In Depth: Ed Ruscha
Raised in Oklahoma City, Ed Ruscha (American, born Omaha, Nebraska, 1937) moved to Los Angeles to attend the Chouinard Art Institute in 1956 after graduating from high school. Although he planned to become a graphic artist—he had always been compelled by the vivid commercial imagery and typography of cartoons, movies, stamps, and magazines—he studied both fine art and commercial art, and painted in an Abstract Expressionist style.
Ruscha soon discovered he was more interested in the end result than in the act of painting. He decided to work with already-conceived images, taking inspiration from the work of Jasper Johns and Marcel Duchamp. The artist began creating deceptively simple canvases incorporating language and imagery culled from popular culture. He also pioneered experiments with unusual materials (including food) and new modes of presentation in prints, drawings, and artist’s books.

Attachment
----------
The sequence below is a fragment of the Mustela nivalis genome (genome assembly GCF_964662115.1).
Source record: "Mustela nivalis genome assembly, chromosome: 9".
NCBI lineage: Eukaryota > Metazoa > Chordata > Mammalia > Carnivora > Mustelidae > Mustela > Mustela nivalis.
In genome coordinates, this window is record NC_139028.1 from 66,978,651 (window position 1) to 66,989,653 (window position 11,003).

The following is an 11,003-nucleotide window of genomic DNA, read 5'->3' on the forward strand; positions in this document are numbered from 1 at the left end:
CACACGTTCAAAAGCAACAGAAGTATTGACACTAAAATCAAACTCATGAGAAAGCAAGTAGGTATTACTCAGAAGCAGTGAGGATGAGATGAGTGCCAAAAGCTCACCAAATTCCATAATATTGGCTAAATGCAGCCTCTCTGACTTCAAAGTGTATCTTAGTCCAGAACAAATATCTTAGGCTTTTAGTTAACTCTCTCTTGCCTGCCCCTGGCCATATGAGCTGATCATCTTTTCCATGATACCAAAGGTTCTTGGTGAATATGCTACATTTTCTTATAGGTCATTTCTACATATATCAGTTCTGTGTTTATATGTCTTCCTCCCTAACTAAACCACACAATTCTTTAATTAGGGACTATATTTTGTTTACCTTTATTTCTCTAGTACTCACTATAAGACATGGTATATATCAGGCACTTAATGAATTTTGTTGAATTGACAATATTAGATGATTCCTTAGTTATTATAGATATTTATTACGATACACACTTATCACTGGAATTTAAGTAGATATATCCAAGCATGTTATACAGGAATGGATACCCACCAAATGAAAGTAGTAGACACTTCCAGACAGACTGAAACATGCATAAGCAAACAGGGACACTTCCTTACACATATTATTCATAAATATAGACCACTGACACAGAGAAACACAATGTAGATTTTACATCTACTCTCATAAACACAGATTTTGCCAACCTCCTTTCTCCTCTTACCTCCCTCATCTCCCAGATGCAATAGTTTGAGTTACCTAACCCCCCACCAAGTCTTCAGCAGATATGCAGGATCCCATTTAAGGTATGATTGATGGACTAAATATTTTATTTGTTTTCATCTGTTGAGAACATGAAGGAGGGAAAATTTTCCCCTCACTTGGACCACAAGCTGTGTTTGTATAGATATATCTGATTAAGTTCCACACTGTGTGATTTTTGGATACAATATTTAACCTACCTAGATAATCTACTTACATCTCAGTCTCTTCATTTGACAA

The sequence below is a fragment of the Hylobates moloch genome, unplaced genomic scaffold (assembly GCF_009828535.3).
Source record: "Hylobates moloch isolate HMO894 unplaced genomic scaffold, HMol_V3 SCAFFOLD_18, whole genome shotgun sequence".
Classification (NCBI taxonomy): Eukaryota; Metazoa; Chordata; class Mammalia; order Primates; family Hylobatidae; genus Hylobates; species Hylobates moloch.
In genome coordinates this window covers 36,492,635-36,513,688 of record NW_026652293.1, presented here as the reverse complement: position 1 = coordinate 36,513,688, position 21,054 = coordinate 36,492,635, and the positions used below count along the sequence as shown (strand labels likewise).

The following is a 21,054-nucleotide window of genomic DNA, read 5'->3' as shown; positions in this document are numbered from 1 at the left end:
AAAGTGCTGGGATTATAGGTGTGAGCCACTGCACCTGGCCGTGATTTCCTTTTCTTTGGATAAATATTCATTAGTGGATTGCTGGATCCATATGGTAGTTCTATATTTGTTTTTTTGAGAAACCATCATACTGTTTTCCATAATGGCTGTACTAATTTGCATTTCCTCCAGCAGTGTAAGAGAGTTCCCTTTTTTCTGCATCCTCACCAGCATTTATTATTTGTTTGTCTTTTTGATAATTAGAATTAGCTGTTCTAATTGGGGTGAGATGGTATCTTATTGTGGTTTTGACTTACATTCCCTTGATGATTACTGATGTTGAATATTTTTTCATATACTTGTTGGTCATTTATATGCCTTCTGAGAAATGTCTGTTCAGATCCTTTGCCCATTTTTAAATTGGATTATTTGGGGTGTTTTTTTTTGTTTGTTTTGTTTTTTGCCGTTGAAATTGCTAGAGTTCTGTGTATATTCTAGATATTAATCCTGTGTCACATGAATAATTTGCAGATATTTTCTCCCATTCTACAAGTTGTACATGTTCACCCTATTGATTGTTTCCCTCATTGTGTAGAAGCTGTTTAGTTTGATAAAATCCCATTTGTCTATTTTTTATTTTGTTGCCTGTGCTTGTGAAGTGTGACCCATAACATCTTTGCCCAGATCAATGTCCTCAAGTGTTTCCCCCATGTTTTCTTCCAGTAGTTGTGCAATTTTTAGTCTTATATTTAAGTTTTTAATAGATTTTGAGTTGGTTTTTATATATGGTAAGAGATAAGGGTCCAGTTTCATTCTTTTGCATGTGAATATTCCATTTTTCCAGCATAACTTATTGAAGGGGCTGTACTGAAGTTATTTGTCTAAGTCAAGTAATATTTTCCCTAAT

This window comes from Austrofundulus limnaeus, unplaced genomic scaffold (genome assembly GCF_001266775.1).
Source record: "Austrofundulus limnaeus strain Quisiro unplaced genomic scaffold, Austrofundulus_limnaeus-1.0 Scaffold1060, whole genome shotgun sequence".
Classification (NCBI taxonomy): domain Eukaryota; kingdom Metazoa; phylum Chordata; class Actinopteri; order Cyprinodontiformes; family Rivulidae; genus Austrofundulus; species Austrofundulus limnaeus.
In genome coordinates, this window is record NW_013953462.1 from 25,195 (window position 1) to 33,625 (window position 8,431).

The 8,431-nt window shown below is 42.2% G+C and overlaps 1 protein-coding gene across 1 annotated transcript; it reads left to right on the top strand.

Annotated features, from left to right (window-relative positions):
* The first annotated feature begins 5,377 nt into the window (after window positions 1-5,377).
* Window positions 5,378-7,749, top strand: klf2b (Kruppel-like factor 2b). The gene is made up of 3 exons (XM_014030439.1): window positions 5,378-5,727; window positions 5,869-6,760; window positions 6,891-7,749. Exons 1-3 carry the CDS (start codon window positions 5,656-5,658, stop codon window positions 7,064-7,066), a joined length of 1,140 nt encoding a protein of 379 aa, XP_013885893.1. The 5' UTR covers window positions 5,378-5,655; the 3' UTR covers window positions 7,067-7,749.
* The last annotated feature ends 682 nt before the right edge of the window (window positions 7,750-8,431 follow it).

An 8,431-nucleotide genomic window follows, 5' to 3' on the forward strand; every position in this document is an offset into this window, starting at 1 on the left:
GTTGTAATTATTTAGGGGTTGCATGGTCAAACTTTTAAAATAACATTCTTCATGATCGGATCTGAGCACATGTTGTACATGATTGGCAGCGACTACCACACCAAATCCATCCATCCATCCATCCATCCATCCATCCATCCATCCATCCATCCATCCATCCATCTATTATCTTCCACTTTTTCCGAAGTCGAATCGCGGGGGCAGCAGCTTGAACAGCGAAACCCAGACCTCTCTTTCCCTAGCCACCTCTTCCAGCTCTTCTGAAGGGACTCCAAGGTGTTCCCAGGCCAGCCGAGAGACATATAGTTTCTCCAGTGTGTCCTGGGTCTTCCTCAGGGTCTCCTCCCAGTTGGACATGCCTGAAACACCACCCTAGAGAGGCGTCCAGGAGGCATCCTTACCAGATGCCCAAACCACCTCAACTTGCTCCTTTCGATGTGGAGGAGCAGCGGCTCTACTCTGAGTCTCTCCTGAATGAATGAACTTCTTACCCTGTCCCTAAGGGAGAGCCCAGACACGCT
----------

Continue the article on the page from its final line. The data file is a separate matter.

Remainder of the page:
In the 1970s, Ruscha continued to paint thin, horizontal depictions of deep space populated by small floating texts or objects. His work became darker in the 1980s, with nocturnal views of city lights forming words and silhouettes apparently derived from old film stills. More recently Ruscha has returned to images that integrate the landscapes of his early works with words that create maps or conjure advertisements.
Top: Ed Ruscha, The Los Angeles County Museum on Fire, 1965-1968. Oil on canvas. Hirshhorn Museum and Sculpture Garden, Smithsonian Institution, Washington, DC, Gift of Joseph H. Hirshhorn, 1972.